From the 1863 New South Wales Police Gazette. Bushranger Ben Hall strikes again;
This tiny snippet was the only mention of the robbery at that time, and no-one was ever charged. In those days, travelling the country’s rural roads was a dangerous business and outlaws led the police on a merry old dance. It would be more than twenty years before the full story of the incident was revealed.
Charles Herbert Battye was better known to his friends and family as Bertie. The young surveyor was a local sportsman; a good shot, an athlete and a lover of horse-racing. Back in September 1863 he and a fellow surveyor were out on their horses near the central western town of Forbes when they were confronted by bushranger Ben Hall and his gang. Battye was the son of Captain Edward Battye, the well known police superintendent in the region, and thus considered a special ‘prize’.
The following story was related many years later by none other than John Vane himself. He was the only member of the gang to survive those violent years of shootouts between bushrangers and police.
By now retired, bushranger Vane joked to Bathhurst resident Mr H. Bayliss about Battye’s surprise response to their stick-up, and eventually it ended up in the press. Bayliss published a piece in The Bathurst Times in 1924 under the following headline;
Ben Hall and his cohorts were notorious for holding up stagecoaches, and thus were always in need of good, fresh horses. On this occasion they demanded that the unarmed Bertie and his mate Randolph ‘Dosh’ Machattie hand over their mounts. With guns at their temples they could hardly refuse. However. Bertie was so annoyed that in a rush of blood he declared he would take on any member of the gang in a fist fight.
HIS LIFE IN THEIR HANDS
One or two of the men wanted to answer his cheek with a bullet, but fortunately the others took it in good humour. They jokingly selected Vane’s good mate Mickey Burke as a suitable opponent. However, since Bertie was only a little fellow it was decided it would be beneath their ‘gentlemen of the road’ code of honour to beat him up. Along with Dosh Machattie, Bertie had to walk home; lacking his horse, his cash and his dignity, but at least with his life. His police officer father would not have been impressed!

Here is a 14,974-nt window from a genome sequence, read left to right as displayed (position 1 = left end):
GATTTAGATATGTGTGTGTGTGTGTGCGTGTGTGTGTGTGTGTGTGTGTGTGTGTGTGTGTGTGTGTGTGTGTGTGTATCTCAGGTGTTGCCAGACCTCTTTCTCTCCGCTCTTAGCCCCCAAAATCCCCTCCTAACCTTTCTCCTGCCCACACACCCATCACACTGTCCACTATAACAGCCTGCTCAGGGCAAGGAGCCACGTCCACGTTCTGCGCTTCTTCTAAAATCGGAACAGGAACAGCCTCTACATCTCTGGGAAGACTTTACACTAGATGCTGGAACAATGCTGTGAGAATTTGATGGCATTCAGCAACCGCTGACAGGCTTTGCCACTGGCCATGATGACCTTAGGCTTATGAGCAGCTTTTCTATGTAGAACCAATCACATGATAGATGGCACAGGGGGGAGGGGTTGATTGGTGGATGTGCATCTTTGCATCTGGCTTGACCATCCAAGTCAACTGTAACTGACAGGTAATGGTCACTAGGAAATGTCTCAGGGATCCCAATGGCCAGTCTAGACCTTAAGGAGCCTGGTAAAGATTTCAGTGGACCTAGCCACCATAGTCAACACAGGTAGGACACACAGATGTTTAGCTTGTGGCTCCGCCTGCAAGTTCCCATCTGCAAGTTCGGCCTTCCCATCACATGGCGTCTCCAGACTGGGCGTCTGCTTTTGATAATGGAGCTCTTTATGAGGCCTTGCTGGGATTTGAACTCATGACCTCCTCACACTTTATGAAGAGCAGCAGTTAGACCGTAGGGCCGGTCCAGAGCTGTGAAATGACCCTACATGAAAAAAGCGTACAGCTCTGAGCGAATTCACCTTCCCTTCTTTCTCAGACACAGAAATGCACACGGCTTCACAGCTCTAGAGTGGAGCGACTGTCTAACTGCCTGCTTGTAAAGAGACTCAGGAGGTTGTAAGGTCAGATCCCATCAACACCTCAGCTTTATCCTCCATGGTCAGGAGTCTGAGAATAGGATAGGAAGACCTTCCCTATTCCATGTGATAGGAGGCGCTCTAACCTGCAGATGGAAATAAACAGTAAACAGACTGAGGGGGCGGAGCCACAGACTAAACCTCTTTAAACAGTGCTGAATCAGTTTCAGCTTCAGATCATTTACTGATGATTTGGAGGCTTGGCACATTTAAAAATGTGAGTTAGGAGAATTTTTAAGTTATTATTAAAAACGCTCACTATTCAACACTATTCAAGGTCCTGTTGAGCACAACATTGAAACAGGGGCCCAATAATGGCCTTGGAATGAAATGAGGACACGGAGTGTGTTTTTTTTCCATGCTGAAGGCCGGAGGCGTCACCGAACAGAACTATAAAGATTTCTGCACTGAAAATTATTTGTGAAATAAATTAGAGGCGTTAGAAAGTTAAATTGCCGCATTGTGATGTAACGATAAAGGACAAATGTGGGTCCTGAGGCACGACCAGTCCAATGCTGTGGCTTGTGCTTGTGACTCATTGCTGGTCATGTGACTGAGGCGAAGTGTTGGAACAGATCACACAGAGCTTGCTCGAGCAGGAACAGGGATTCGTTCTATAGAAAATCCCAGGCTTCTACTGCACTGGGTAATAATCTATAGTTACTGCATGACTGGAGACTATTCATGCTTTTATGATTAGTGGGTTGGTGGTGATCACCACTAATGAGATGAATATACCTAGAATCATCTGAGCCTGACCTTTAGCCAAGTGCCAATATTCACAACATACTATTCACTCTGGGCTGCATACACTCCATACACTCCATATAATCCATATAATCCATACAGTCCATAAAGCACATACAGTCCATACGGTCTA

A biography of bushranger Vane by Craig Bratby contained a bit more information;
The citizens of Bathurst lost a good deal of cash and goods thanks to Machattie’s and Battye’s jibes.
THE ULTIMATE FATE OF THOSE INVOLVED
Bertie Battye became a stock and station agent at Forbes, but went broke, leaving substantial debts and assets worth only five pounds. Subsequently he became an inspector with the Lands Department at Orange. He had his own brush with the law when he was convicted of bribery in 1896 and promptly sacked. He died in Sydney three years later, aged 55; impoverished and broken in health. Oddly enough his daughter Aimee would grow up to behave in a similar way to Ben Hall, although her choice of weapon was charm rather than a shotgun.
John Vale left Hall’s gang when his good mate Mickey Burke was shot dead during a raid on a homestead at Dunn’s Plains. However, he continued to live a life of crime and served two lengthy gaol terms. He died of natural causes in 1906
Bushranger Ben Hall was shot dead by police on May 5 1865, aged just 27.
Hall is buried in the Forbes cemetery.
FOR THE STORY OF BERTIE BATTYE’S DAUGHTER AIMEE EDOLS